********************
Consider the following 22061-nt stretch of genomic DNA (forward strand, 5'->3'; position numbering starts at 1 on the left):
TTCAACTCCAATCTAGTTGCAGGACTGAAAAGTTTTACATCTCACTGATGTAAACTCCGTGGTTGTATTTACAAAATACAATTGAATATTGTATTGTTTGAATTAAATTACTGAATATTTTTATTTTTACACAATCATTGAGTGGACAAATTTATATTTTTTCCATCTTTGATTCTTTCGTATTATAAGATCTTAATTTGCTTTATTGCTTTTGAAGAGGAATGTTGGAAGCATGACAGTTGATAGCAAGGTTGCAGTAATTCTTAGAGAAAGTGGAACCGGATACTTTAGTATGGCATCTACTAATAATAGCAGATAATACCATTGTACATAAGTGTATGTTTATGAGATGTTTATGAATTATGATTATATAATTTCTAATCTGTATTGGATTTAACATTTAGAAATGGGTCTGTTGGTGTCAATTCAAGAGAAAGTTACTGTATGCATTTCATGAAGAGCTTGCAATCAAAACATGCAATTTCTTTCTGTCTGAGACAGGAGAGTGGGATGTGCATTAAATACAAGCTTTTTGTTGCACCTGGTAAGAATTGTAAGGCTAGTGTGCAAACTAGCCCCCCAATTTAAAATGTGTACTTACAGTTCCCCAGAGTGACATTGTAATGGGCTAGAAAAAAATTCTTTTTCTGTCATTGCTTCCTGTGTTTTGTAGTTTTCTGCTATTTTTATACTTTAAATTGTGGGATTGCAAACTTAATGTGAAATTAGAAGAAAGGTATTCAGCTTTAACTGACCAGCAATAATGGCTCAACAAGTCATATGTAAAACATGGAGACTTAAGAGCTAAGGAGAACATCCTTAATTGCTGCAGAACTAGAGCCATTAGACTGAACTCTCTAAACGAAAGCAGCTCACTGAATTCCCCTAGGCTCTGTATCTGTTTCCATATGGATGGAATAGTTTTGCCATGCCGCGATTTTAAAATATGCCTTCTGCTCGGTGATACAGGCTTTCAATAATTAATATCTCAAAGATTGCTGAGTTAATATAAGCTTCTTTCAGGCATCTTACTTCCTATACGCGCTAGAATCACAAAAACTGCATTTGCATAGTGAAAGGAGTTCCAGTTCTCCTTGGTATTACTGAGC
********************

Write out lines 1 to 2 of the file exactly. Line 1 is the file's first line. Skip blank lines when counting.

Consider the following 22061-nt stretch of genomic DNA (forward strand, 5'->3'; position numbering starts at 1 on the left):
TTCAACTCCAATCTAGTTGCAGGACTGAAAAGTTTTACATCTCACTGATGTAAACTCCGTGGTTGTATTTACAAAATACAATTGAATATTGTATTGTTTGAATTAAATTACTGAATATTTTTATTTTTACACAATCATTGAGTGGACAAATTTATATTTTTTCCATCTTTGATTCTTTCGTATTATAAGATCTTAATTTGCTTTATTGCTTTTGAAGAGGAATGTTGGAAGCATGACAGTTGATAGCAAGGTTGCAGTAATTCTTAGAGAAAGTGGAACCGGATACTTTAGTATGGCATCTACTAATAATAGCAGATAATACCATTGTACATAAGTGTATGTTTATGAGATGTTTATGAATTATGATTATATAATTTCTAATCTGTATTGGATTTAACATTTAGAAATGGGTCTGTTGGTGTCAATTCAAGAGAAAGTTACTGTATGCATTTCATGAAGAGCTTGCAATCAAAACATGCAATTTCTTTCTGTCTGAGACAGGAGAGTGGGATGTGCATTAAATACAAGCTTTTTGTTGCACCTGGTAAGAATTGTAAGGCTAGTGTGCAAACTAGCCCCCCAATTTAAAATGTGTACTTACAGTTCCCCAGAGTGACATTGTAATGGGCTAGAAAAAAATTCTTTTTCTGTCATTGCTTCCTGTGTTTTGTAGTTTTCTGCTATTTTTATACTTTAAATTGTGGGATTGCAAACTTAATGTGAAATTAGAAGAAAGGTATTCAGCTTTAACTGACCAGCAATAATGGCTCAACAAGTCATATGTAAAACATGGAGACTTAAGAGCTAAGGAGAACATCCTTAATTGCTGCAGAACTAGAGCCATTAGACTGAACTCTCTAAACGAAAGCAGCTCACTGAATTCCCCTAGGCTCTGTATCTGTTTCCATATGGATGGAATAGTTTTGCCATGCCGCGATTTTAAAATATGCCTTCTGCTCGGTGATACAGGCTTTCAATAATTAATATCTCAAAGATTGCTGAGTTAATATAAGCTTCTTTCAGGCATCTTACTTCCTATACGCGCTAGAATCACAAAAACTGCATTTGCATAGTGAAAGGAGTTCCAGTTCTCCTTGGTATTACTGAGC